Gaia DR3 is out.
And almost 12 million variable stars come with it.
This will have a lot of implications in the variable star community.
They all have a type assigned.
Among them, several million variable stars have periods too.
To give you a rough idea on how amazing this is: the number of eclipsing binaries in this Gaia release is larger than the total number of objects in VSX (which is 2117852 right now).
As it happens with the ATLAS catalogue (and others), checking VizieR to see if the object is already known -even when it is not in VSX-, is mandatory.
The ATLAS catalogue has a lot of issues that make it difficult to import as is, but that will happen eventually.
We are assessing the quality of the Gaia DR3 variability catalogue but the fact that positions and identifications are excellent, will give this a high priority in our list of updates.
This means that finding a new variable star from now on will become a really difficult task.
We are already receiving several messages from individual researchers or groups that use to submit their findings to VSX, asking about this issue.
The short answer is that credit will have to be given to Gaia Collaboration.
For the objects without period information that may have a wrong classification, co-discovery credit might be obtained. We want to encourage observers to work on more complete and accurate analysis of individual objects. E.g. data mining different surveys, obtaining better (and standard) ranges and periods, etc.
Gaia DR3 also offers epoch photometry for lots of objects (available through VizieR) so Gaia data can now be used to complement other light curves.
It will take time to add all these objects to VSX, and in the meantime, keep in mind that you will have to check VizieR to see if the star you are analyzing has already been discovered as variable.
If it is in the Gaia list, you will have to provide the following reference:
Gaia collaboration; et al., 2022, Gaia Data Release 3 (Gaia DR3) Part 4 Variability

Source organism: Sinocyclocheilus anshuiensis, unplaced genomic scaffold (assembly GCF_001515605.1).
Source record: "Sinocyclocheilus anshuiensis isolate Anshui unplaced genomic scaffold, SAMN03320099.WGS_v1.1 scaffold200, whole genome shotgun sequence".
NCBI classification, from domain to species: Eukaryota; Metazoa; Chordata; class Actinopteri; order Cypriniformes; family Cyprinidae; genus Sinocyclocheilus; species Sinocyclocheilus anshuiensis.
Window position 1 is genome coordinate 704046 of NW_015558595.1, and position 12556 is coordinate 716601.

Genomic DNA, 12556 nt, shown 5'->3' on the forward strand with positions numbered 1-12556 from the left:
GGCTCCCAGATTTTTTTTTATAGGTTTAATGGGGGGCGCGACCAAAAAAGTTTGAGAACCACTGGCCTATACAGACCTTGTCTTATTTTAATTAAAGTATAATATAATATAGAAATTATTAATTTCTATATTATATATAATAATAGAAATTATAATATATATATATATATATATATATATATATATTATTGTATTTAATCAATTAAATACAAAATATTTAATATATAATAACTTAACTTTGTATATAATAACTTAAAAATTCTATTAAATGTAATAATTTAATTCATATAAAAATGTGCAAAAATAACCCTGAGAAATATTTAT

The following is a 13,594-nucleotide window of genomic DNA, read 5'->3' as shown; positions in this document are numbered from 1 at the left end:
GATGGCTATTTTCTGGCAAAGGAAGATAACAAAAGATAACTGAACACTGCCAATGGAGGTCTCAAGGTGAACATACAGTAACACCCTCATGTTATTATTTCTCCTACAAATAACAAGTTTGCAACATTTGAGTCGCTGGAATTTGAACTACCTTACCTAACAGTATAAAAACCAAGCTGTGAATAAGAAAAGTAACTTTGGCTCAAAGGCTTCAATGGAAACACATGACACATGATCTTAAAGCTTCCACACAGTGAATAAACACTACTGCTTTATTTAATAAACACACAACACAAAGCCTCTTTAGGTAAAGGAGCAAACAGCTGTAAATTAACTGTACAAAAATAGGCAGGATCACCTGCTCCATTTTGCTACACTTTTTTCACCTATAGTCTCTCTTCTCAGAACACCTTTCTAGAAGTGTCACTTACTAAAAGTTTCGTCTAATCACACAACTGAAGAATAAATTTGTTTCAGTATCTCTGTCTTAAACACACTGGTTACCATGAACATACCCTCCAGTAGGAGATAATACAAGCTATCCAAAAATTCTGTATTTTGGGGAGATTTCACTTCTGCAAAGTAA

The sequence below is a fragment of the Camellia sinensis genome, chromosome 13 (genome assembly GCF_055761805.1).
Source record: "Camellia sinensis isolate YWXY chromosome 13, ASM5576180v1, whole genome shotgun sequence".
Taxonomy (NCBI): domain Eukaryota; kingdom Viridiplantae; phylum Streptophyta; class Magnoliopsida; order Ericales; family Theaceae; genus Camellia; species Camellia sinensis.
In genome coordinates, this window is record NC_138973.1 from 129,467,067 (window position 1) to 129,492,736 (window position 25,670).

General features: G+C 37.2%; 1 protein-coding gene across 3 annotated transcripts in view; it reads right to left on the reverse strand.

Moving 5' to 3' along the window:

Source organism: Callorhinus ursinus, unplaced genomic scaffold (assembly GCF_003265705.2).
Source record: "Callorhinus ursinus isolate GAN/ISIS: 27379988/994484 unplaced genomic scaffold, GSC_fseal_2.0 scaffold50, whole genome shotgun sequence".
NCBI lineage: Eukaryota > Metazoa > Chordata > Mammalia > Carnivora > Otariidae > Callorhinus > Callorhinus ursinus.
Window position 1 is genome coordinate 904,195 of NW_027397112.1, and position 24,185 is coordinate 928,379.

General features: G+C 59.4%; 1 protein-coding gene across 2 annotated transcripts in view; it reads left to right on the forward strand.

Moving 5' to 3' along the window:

Even when this sounds "cataclysmic" (!) for people wanting to find new variable stars, I am sure there will still be things to be found. Gaia's cadence is not high and some interesting variables may have escaped detection.
Gaia DR3 is out.
You write: Gaia DR3 also offers epoch photometry for lots of objects (available through VizieR)
Might you explain the procedure to obtain data ?
nothing weird. You just have to look for the Gaia DR3 part 1 catalogue entry in the list of VizieR results (e.g. after a positional search). In the case of variable stars, the fourth result for that catalogue will be the epoch photometry ("Light curves for a given object in bands G, BP and RP (555868797 rows) (epoch_photometry)".
You will have all G, BP and RP observations there.
You can use the VSX external links to go to VizieR instead of starting a new query from their site.
Thank, got it. But let me to do an example: ASASSN-V J060539.61-272641.9, classified in VSX ( and Gaia DR3) as YSO, but in ASAS-SN Var database is classified ROT (without period).
In Gaia DR3 I find this table: I/355/epphotGaia DR3 Part 1. Main source (Gaia Collaboration, 2022), with this footnote: Result truncated to 50 rows on a total of 56 matching rows
So can we only access the first 50 data? And how can we export columns to Excell (export all and then select?) or VStar ?